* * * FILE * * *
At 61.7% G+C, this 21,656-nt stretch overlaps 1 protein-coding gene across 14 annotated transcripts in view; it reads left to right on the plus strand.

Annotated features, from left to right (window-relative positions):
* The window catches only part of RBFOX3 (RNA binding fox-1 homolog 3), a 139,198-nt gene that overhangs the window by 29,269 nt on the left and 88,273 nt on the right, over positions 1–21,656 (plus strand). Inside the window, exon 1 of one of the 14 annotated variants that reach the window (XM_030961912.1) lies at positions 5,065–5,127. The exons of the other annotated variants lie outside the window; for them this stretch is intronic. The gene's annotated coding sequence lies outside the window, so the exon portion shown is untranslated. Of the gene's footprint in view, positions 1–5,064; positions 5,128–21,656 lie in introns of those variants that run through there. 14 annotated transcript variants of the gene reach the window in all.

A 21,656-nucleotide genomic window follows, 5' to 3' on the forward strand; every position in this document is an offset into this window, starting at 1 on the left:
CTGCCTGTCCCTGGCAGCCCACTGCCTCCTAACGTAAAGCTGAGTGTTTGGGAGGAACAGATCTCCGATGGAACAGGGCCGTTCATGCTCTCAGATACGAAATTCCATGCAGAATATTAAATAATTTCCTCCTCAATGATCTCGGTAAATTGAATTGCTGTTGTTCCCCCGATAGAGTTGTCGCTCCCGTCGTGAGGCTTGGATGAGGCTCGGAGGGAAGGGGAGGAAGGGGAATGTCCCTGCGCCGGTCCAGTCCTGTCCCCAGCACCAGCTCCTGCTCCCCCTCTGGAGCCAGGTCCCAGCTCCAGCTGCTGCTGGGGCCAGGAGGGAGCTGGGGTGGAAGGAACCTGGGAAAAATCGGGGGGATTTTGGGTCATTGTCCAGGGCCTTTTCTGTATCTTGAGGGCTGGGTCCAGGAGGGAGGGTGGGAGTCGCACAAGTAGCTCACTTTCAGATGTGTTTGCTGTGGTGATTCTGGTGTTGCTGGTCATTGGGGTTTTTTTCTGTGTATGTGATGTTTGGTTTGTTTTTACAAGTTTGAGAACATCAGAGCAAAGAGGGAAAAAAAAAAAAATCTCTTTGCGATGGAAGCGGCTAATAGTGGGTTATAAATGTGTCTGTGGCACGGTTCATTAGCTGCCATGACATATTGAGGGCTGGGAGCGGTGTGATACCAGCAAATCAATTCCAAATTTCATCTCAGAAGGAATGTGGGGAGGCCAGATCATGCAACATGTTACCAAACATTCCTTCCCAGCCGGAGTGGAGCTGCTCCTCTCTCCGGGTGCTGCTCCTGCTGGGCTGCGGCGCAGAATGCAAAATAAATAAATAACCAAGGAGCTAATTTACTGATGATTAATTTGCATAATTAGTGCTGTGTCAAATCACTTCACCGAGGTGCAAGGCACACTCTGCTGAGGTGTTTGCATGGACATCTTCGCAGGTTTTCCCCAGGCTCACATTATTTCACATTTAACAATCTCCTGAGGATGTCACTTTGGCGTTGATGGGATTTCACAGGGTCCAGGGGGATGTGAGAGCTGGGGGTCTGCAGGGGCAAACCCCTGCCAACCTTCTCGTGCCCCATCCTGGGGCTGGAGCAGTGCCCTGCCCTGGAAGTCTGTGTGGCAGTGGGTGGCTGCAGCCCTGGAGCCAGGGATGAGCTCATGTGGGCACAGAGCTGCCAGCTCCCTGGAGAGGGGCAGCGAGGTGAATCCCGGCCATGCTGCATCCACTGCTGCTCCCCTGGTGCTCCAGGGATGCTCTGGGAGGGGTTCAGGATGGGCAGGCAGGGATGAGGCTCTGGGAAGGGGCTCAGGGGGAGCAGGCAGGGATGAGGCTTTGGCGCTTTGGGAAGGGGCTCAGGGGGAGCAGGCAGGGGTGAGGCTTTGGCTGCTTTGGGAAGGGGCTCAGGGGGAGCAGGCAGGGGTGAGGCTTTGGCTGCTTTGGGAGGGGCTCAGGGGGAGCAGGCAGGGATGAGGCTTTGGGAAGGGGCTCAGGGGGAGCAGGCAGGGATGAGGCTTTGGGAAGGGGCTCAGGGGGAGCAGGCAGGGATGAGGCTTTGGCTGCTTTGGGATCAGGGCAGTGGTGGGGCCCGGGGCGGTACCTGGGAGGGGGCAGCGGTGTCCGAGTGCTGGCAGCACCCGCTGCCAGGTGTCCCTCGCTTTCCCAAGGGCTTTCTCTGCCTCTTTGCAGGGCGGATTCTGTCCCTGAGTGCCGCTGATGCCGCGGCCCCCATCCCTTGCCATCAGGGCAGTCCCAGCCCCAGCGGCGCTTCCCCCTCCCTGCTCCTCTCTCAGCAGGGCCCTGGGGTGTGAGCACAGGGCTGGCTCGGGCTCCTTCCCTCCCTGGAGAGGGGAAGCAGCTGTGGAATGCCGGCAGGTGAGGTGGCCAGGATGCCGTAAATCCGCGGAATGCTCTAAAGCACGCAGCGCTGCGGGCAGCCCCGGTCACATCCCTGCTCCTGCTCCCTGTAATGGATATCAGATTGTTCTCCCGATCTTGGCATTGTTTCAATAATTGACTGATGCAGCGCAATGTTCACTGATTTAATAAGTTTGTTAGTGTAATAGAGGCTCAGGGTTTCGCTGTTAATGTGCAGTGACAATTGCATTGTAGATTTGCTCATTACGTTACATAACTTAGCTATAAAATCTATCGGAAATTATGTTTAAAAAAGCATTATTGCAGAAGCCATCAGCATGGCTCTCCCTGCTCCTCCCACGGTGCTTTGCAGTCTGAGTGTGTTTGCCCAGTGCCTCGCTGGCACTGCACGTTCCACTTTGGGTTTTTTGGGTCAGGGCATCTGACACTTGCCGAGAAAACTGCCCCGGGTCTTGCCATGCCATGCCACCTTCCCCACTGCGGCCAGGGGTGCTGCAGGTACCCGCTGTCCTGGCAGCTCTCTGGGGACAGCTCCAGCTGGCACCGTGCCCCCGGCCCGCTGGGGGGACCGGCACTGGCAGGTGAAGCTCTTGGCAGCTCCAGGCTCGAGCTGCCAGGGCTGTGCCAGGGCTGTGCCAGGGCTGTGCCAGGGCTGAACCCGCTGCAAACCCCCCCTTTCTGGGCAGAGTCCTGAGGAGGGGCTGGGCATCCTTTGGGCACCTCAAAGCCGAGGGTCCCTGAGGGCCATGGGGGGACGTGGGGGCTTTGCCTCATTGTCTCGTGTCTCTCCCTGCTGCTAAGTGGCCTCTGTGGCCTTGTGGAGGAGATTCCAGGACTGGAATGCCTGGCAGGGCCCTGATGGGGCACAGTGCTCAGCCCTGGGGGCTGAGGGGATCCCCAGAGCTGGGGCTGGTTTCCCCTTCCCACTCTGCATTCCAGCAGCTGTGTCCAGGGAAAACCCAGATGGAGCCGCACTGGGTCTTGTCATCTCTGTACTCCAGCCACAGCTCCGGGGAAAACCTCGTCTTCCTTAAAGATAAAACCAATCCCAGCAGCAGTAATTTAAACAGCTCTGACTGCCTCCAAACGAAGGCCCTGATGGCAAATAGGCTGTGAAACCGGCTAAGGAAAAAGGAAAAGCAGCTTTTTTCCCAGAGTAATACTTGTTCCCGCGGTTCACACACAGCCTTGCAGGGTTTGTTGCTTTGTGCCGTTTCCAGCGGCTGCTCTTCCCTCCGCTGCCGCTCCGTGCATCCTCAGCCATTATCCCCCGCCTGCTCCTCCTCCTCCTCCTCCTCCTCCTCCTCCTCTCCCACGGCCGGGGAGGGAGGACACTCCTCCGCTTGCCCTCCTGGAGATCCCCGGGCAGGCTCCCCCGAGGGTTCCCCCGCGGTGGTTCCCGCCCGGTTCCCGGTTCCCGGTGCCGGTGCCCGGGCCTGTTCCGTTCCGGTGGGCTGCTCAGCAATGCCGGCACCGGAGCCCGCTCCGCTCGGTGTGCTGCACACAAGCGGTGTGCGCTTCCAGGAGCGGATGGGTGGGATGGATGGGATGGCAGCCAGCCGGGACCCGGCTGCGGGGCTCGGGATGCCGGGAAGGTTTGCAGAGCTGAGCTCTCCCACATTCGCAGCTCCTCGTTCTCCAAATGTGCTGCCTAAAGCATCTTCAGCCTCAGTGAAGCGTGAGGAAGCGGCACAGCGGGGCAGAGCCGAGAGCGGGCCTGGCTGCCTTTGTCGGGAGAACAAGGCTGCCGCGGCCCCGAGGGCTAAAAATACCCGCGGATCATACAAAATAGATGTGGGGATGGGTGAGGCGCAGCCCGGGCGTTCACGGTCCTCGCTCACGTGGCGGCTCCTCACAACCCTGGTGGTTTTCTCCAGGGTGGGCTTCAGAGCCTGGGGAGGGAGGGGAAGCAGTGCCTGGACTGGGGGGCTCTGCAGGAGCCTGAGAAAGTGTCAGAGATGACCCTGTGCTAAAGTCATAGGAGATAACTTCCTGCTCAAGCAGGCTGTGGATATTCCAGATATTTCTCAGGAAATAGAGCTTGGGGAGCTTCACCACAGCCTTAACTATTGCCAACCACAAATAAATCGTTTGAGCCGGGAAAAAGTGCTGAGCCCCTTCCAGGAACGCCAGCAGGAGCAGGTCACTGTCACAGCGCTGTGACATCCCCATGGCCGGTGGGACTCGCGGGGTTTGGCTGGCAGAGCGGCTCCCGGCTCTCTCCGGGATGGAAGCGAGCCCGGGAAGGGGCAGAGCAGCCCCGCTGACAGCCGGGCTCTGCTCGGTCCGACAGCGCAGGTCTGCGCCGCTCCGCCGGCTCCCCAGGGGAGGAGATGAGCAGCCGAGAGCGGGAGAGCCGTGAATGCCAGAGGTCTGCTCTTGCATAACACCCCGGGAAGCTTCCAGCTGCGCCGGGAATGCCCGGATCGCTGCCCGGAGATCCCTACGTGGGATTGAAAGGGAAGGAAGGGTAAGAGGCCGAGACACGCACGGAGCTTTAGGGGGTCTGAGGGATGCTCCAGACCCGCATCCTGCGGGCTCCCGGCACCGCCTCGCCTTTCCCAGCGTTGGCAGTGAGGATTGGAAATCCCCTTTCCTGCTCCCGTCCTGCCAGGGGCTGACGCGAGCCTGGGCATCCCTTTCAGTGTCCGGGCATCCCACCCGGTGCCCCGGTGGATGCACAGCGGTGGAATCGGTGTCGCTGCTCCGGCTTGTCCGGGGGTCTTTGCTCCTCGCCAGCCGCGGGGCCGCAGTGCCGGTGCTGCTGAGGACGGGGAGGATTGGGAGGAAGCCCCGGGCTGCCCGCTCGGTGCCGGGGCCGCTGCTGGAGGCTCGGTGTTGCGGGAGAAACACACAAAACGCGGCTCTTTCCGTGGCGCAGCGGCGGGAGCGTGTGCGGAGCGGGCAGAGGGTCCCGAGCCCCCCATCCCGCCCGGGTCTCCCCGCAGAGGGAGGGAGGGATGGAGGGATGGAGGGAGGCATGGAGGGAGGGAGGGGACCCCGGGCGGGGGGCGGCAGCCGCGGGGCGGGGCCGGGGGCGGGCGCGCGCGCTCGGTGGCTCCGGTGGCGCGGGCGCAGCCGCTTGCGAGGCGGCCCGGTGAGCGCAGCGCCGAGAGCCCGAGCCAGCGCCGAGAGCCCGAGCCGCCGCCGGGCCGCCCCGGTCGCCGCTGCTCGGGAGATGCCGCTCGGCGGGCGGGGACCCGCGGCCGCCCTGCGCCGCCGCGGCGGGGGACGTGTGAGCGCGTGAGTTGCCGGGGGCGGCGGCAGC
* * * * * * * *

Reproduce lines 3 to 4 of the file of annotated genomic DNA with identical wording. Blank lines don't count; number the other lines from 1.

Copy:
* The window catches only part of RBFOX3 (RNA binding fox-1 homolog 3), a 139,198-nt gene that overhangs the window by 29,269 nt on the left and 88,273 nt on the right, over positions 1–21,656 (plus strand). Inside the window, exon 1 of one of the 14 annotated variants that reach the window (XM_030961912.1) lies at positions 5,065–5,127. The exons of the other annotated variants lie outside the window; for them this stretch is intronic. The gene's annotated coding sequence lies outside the window, so the exon portion shown is untranslated. Of the gene's footprint in view, positions 1–5,064; positions 5,128–21,656 lie in introns of those variants that run through there. 14 annotated transcript variants of the gene reach the window in all.

A 21,656-nucleotide genomic window follows, 5' to 3' on the forward strand; every position in this document is an offset into this window, starting at 1 on the left: